Magazine article The Spectator

Cinema: Avengers: Age of Ultron

Magazine article The Spectator

Cinema: Avengers: Age of Ultron

Article excerpt

Avengers: Age of Ultron

12A, Nationwide

Avengers: Age of Ultron is the second film in the Avengers franchise, as written and directed by Joss Whedon, and stars Robert Downey Jr as Tony Stark (Iron Man), Chris Evans as Captain America, Chris Hemsworth as Thor, Scarlett Johansson as Black Widow, Jeremy Renner as Hawkeye and Mark Ruffalo as Dr Bruce Banner, aka the Incredible Hulk, who probably had to be included, as no one would have wished to piss him off. ('IF HULK NOT IN MOVIE HULK WILL THROW CAR!') I am not among the target audience for this particular genre, but I attended with my son (22), which was useful, as I found it confusing -- a lot of prior knowledge is assumed -- and he was able to fully debrief me afterwards as to who was who, and where Samuel L. Jackson had suddenly come from, and who's the funny fella with the red painted face? I don't know what it is about the minds of young men such that they get all this but do not get picking up wet towels, or coming in at

4 a.m. and closing the front door quietly, but there you are.

Back to black: Scarlett Johansson as Black Widow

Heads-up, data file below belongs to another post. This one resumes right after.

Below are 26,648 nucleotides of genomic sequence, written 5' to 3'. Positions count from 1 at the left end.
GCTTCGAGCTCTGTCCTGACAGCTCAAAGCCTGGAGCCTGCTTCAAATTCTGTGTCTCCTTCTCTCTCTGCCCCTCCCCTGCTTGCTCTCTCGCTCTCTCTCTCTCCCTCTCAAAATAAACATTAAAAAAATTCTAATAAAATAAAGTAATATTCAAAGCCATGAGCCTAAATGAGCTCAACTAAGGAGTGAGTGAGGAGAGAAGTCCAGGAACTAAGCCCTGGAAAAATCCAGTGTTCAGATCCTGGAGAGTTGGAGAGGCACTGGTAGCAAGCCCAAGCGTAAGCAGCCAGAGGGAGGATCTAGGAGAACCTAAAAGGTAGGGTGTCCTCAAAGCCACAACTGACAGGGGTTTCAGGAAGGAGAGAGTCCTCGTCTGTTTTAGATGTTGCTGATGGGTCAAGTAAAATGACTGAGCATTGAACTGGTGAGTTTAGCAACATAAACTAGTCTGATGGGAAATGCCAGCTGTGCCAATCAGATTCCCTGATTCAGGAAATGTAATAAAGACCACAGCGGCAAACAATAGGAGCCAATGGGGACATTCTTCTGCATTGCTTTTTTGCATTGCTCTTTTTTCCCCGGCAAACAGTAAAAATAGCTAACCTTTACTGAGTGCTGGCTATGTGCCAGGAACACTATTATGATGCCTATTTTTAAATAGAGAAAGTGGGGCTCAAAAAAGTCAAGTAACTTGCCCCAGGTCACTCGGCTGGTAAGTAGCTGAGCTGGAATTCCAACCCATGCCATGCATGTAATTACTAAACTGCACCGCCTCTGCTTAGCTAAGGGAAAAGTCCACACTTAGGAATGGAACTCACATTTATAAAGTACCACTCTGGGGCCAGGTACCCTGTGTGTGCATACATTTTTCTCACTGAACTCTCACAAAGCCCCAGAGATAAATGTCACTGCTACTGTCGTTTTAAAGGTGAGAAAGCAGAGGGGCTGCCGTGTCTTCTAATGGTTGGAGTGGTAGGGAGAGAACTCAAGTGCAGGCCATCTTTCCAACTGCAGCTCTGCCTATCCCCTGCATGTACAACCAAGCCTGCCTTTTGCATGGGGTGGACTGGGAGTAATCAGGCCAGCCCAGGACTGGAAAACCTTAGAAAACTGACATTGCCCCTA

I am not among the target audience, and neither am I an ardent fan of these films. I didn't grow up on the Marvel comics, only Bunty , and 'The Four Marys', who never had to save humankind, and were too busy having midnight feasts anyhow. But I have not proved unwilling over the years. I enjoyed all the first of the modern superhero movies -- the first Superman (Christopher Reeve), the first Batman (Michael Keaton), the first Spider-Man (Tobey Maguire) -- but now that the technology has moved on they all seem much of a muchness. That is, they seem to exist not as dramas, but as feats of cinematic engineering, so what you ultimately have is a surfeit of CGI bling, strung together by a few lame jokes and a few lame stabs at character and back story as the soundtrack pounds and as good as takes your ears off. (In this instance, I could even feel the sound pounding up my legs, if that makes sense, and my whole body was still jangling and throbbing two hours later.) And the main plot never varies, involving as it always does some evil alien force that wishes to destroy the human race. In this instance, it is Ultron, a robot with red eyes, as voiced by James Spader. Ultron thinks humans a disgrace because they are always starting wars with each other. So he starts a war against them? What kind of sense does that make? That's what I asked my son, but all he would say was, 'For God's sake, mum, you sometimes just have to go with it, OK? …

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